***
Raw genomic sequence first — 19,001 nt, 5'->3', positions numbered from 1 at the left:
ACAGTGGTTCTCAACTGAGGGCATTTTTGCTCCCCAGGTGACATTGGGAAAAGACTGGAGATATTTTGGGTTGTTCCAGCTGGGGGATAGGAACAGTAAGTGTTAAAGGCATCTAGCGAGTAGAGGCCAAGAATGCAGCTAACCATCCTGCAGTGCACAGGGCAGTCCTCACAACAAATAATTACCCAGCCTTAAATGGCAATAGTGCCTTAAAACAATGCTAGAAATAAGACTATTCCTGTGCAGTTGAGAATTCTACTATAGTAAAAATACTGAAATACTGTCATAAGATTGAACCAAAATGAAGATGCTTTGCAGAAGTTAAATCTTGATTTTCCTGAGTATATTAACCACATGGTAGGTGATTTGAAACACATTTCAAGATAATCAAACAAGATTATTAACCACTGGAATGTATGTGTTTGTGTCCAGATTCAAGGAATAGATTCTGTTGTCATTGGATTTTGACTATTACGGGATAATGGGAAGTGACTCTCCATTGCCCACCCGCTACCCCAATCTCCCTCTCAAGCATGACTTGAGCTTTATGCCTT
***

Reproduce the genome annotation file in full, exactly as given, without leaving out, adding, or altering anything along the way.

Raw genomic sequence first — 19,001 nt, 5'->3', positions numbered from 1 at the left:
ACAGTGGTTCTCAACTGAGGGCATTTTTGCTCCCCAGGTGACATTGGGAAAAGACTGGAGATATTTTGGGTTGTTCCAGCTGGGGGATAGGAACAGTAAGTGTTAAAGGCATCTAGCGAGTAGAGGCCAAGAATGCAGCTAACCATCCTGCAGTGCACAGGGCAGTCCTCACAACAAATAATTACCCAGCCTTAAATGGCAATAGTGCCTTAAAACAATGCTAGAAATAAGACTATTCCTGTGCAGTTGAGAATTCTACTATAGTAAAAATACTGAAATACTGTCATAAGATTGAACCAAAATGAAGATGCTTTGCAGAAGTTAAATCTTGATTTTCCTGAGTATATTAACCACATGGTAGGTGATTTGAAACACATTTCAAGATAATCAAACAAGATTATTAACCACTGGAATGTATGTGTTTGTGTCCAGATTCAAGGAATAGATTCTGTTGTCATTGGATTTTGACTATTACGGGATAATGGGAAGTGACTCTCCATTGCCCACCCGCTACCCCAATCTCCCTCTCAAGCATGACTTGAGCTTTATGCCTT